Wednesday, March 26, 2014

Native Buddhist artifacts, Grand Canyon (video)

xDhr. Seven, Pat Macpherson (eds.), Wisdom Quarterly; David Hatcher Childress (, host George Noory (; Karen Slaughter
Lightning bolt illuminates the Grand Canyon (, May 14, 2013)

Ancient Mesoamerican site, modern Mexico, panoramic view from pyramids (Tula)

Egypt in the Grand Canyon
Lost Cities: Ancient Mysteries of the Southwest
archeologist and author David Hatcher Childress discussed his research into Buddhist, Hindu (Vedic), and Egyptian artifacts found in the Grand Canyon, USA.

Did Egyptians visit North America thousands of years ago? Childress reveals his investigation into the history of the Olmecs in the south (Mesoamerica) -- with a great pyramid at La Venta, Mexico -- and the amazing technologies they possessed.

"The more and more I've looked into it over the years, what I've concluded is that, Yes, there is something to it," Childress says of the famous 1909 American media story: At that time a Smithsonian-sponsored expedition into the Grand Canyon found and collected Egyptian and Buddhist artifacts. 

Ancient bald Olmec sitting pose
Childress is off to the American Southwest, traversing the region's deserts, mountains, and forests investigating archeological mysteries. He starts in northern Mexico and searches for the lost mines of the Aztecs and continues north to west Texas, delving into the mysteries of Big Bend, including mysterious Phoenician tablets discovered there and the strange lights of Marfa. He continues northward into New Mexico, where he stumbles upon a hollow mountain with gold bars hidden inside! In Arizona he investigates tales of Egyptian catacombs in the Grand Canyon... In Nevada and California Childress checks out mummified giants and weird tunnels in Death Valley, plus he searches the Mohave Desert for the mysterious remains of ancient dwellers alongside lakes that dried up tens of thousands of years ago...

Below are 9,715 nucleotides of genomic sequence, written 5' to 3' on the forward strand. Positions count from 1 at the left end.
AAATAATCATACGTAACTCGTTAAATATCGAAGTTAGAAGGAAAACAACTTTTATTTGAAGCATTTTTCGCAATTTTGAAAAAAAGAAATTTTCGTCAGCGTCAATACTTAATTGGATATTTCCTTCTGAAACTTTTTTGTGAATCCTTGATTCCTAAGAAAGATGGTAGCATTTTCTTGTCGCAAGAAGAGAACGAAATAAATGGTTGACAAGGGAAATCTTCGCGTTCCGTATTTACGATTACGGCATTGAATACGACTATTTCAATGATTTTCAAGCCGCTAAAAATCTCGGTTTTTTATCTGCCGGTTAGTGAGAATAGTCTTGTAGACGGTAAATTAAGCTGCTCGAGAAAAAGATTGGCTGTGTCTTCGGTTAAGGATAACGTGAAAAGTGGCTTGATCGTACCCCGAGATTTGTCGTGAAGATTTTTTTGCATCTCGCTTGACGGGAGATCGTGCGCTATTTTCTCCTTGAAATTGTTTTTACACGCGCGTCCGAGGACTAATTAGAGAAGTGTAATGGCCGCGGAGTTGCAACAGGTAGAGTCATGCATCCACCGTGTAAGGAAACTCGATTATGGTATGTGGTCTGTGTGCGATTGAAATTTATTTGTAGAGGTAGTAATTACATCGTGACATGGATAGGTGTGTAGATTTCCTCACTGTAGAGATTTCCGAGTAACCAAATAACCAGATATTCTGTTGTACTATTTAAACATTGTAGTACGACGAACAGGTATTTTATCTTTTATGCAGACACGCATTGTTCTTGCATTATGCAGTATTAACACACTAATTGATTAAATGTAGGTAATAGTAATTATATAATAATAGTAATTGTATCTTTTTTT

Noble disciple Sayalay Susila, Grand Canyon
He shares one confounding piece of evidence to mainstream history which claims that Native Americans did not practice mummification. "The Thing," a Southwestern roadside attraction, shows that mummies were found in the "New" World.

Mythical meditator (Las Limas)
This odd mummy of a woman and child together was "privately purchased in 1910," according to his sources. Childress theorized that it "may well be one of the artifacts from the caves." Speculating on why this information has been shrouded in secrecy, Childress speculated that "today, history is politically correct, not what happened, but what they want to have happened."
He refutes the mainstream belief that ancient peoples were fairly isolated, asserting that "Oceans were highways, not barriers." To support this idea, he points out that the Egyptians, Romans, and Phoenicians had ships bigger than those used by Columbus.

By the third hour of the interview, Childress got into his work exploring the ancient and mysterious Olmec culture of ancient Mexico, which was only discovered in the 1940s. He points out that the Olmecs were a unique looking people who may have been responsible for many works ascribed to the Mayans (Maya), such as very precise and famous cosmic calendar, which share a Buddhist/Vedic view of time measured in epochs and aeons.

Naga guides Olmec pilot (Delange)
Regarding fantastic ancient technologies, Childress discussed the discovery of an old Indian book about the ancient spacecraft, which are called vimanas in ancient India. The Olmecs described metal crafts using mercury as fuel. [This form of propulsion, which is based on manipulating gravity by swirling the mercury within the craft, was detailed in Popular Mechanics and elsewhere decades ago.] More
Sitchin with massive Olmec head (

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